What Are Contingencies in Real Estate?
Are you trying to understand what are contingencies in real estate contract? Can a buyer back out of a real estate contract? What are the important things you need to know before you get into purchase agreements? Here’s an insightful article with clear explanations about contingency real estate details and terms.
What is a contingency?
A contingency is a condition of sale that must occur or happen before the sale can move forward.
Here’s a contingency contract example: the buyer has 7 days to hire an inspector and review the property inspection. Until this step is done and the buyer is satisfied, the sale cannot more forward.
Other inspection contingencies include detailed inspections such as chimney, termite, foundation, soil testing or other details the buyer is concerned with. A contingency can also be loan or appraisal related. If the buyer has a home sale contingency, it means they have to sell their current house to buy the next house under contract.
Another potential contingency in a contract is HOA review. If the property is in a homeowner’s association, there is time to review all the documents and make sure that homeowners association is financially healthy before you proceed with the purchase contract.
Working with your agent when you’re writing up the offer, set the timelines for your contingencies. Consult your agent’s knowledge for timing that is reasonable. Consider first what is normal in the given market, as well as address the availability of the inspectors you need. It’s very important to work with a knowledgeable buyer’s agent to guide you through these steps. Check out my video on what a buyer’s agent can do for you.
When does an offer become a binding contract?
How quickly does an offer becomes binding? When both parties, the buyer and the seller, sign the contract.
Why is the exact time of a binding contract important? Once you’re in a binding contract, the timeline clock starts. For example, if you have a seven-day loan contingency, the day the signatures are put on the contract and received is day-zero. To meet your 7 day contingency and satisfy the contract terms, you must be aware of this timing. All days count in the timeline, not just business days.
When can a buyer back out of a purchase contract?
As a buyer, you’re putting down an earnest money deposit (EMD) to tell the seller that you were very serious about moving forward on this home. It’s like putting an engagement ring on your favorite person or partner. It’s really important during your contingency time period that you do all the inspections and exploration of your conditions.
Until you remove all of your contingencies (here in California), your earnest money deposit is NOT at risk. Your EMD, presented with your contract, tells the seller you are serious. But the EMD is only at risk once the contingencies are removed in writing. Contingencies are a really important step in the home buying process and removing your contingencies with the offer is very risky.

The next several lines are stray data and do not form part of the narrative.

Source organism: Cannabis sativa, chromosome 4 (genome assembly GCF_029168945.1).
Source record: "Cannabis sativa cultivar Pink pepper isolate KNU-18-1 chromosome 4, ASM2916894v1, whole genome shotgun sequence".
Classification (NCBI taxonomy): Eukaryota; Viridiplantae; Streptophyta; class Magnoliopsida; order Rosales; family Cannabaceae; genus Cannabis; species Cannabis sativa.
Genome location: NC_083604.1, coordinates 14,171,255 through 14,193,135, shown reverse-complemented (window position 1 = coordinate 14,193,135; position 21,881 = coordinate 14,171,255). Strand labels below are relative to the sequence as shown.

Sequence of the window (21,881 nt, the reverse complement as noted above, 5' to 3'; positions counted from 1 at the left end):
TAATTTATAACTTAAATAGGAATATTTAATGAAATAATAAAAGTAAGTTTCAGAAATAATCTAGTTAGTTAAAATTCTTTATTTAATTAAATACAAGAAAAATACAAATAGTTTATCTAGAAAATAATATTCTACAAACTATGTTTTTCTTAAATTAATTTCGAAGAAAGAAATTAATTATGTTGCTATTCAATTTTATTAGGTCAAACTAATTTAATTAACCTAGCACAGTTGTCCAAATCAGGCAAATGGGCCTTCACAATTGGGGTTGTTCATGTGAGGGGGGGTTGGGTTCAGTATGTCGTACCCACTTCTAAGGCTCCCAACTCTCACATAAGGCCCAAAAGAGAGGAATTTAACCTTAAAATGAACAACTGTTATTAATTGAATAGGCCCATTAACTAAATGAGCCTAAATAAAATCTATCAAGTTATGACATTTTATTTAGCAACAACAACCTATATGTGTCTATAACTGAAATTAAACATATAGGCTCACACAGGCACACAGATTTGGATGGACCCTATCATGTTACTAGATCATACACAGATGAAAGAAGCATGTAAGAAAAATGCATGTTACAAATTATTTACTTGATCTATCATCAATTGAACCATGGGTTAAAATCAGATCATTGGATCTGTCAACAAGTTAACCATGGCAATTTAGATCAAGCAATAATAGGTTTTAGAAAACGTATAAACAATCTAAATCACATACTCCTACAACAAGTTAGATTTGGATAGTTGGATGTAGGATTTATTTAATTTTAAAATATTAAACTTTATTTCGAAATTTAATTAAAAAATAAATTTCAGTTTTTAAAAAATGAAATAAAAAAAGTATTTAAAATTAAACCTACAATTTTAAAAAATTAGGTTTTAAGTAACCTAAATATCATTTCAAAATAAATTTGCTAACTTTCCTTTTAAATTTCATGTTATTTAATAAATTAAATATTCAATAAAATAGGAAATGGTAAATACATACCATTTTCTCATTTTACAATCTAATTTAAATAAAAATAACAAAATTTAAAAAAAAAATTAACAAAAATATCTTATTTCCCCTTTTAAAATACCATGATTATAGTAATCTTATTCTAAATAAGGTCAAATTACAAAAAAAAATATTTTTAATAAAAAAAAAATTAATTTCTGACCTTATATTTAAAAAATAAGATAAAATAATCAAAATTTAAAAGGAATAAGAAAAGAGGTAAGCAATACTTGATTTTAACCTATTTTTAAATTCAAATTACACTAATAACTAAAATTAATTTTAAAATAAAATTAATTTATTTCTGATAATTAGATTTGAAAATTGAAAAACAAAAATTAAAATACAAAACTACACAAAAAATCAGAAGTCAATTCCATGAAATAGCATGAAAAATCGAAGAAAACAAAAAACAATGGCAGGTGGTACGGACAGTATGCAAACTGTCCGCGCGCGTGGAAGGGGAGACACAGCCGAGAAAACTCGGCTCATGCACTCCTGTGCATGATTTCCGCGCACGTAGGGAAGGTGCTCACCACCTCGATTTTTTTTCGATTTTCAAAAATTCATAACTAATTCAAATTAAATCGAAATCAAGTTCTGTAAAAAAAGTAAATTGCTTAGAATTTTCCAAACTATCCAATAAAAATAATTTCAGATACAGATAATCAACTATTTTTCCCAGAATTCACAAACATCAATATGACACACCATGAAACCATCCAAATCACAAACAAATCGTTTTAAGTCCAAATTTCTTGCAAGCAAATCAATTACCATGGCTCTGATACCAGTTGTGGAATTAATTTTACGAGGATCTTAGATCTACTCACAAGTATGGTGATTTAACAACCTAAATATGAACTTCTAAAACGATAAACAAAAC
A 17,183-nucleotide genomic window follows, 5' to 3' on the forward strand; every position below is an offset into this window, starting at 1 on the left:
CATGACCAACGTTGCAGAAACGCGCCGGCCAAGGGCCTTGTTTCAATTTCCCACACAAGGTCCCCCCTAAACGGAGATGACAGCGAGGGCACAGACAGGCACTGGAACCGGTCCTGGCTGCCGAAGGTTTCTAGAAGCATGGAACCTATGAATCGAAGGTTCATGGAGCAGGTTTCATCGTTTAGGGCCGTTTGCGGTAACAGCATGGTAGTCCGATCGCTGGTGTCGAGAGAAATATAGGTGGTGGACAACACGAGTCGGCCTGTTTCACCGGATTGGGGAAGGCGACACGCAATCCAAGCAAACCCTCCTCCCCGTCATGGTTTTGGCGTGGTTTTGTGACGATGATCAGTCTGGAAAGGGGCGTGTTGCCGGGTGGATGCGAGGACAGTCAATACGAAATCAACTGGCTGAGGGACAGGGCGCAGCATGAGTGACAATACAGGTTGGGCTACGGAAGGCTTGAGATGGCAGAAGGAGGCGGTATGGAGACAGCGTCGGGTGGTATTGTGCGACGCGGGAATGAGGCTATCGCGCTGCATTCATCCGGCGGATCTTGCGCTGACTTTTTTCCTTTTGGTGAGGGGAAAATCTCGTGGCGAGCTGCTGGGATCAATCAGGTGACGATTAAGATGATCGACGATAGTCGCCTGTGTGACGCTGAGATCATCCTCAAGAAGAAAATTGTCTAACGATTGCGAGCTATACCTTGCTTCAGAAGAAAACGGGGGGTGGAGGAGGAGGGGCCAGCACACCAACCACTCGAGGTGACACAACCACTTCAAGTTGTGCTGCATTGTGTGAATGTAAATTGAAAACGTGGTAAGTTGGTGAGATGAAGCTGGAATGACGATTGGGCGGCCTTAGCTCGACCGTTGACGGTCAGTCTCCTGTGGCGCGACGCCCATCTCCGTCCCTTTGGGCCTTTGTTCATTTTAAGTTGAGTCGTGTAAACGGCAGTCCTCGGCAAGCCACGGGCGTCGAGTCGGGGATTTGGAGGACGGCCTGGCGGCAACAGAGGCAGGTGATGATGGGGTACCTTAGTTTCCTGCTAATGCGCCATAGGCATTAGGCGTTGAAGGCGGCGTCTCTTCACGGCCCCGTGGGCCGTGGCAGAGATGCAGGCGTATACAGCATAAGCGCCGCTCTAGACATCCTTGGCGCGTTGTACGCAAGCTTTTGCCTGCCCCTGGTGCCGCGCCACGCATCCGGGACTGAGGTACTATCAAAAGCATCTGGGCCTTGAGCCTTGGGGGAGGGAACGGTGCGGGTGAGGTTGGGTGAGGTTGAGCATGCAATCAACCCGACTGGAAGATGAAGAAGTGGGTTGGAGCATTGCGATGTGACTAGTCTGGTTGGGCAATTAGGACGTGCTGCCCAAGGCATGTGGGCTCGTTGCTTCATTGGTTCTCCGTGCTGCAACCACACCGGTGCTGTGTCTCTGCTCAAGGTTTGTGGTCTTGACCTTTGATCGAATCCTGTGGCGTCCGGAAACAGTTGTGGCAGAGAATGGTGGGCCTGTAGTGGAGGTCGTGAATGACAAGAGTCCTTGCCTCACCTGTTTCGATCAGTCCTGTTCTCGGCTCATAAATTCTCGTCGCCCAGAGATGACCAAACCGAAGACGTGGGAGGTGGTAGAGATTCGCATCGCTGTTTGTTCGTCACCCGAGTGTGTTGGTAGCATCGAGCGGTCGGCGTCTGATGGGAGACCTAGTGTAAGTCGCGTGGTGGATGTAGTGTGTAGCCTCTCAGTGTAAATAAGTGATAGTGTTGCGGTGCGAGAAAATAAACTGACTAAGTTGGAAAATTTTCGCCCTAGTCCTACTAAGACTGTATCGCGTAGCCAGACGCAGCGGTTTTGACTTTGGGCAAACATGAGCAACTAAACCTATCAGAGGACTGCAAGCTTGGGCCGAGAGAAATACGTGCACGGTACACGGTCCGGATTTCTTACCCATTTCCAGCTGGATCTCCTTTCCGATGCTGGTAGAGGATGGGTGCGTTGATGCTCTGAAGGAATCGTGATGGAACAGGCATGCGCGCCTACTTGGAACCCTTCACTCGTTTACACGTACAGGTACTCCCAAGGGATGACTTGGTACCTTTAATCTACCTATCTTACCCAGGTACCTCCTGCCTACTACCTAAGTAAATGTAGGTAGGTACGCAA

Buyer’s To-Do List Before Getting into A Contract
- It’s essential for you to know the details of your loan contingency and the risks that you are putting forward. For example, are you just prequalified for a home loan or are you actually pre-approved? Pre-approved is a really important step to minimize the risk of moving forward with a home purchase and as a buyer. There’s so much to explore about the property that you don’t want to be worrying about your loan and getting details figured out about your loan. It’s really important to be pre-approved when you put an offer on a property.
- A buyer should read through any pre-inspection that the seller has provided ahead of time and make sure to understand the details. When you write the offer on a property, know what the property condition is and what you need to explore further so you can add in the necessary contingencies. If there’s a repair needed at the property, you can address that in your original offer. This pro-active approach minimizes the items that need to be addressed in your contingency period. Pre-inspections also allow both the buyer and seller to negotiate repairs up front so that you’re setting expectations clearly for all parties.
Seller’s To-Do List Before Getting into A Contract
- Conduct a pre-inspection of the property and make a list of your findings.
- Identify what kind of repairs are necessary and if you’re able to take care of some of those repairs ahead of time. I highly recommend you do that because it takes away the risk, and the chance of re-negotiation with the buyer once you’re already in contract during the contingency period.
Are you curious how long it takes to sell a home in San Jose, California? Click here to find out more. If you have specific issues, questions or concerns, please reach out to your trusted agent. To keep track of local San Jose market statistics, please subscribe to my YouTube channel for weekly updates every Tuesday.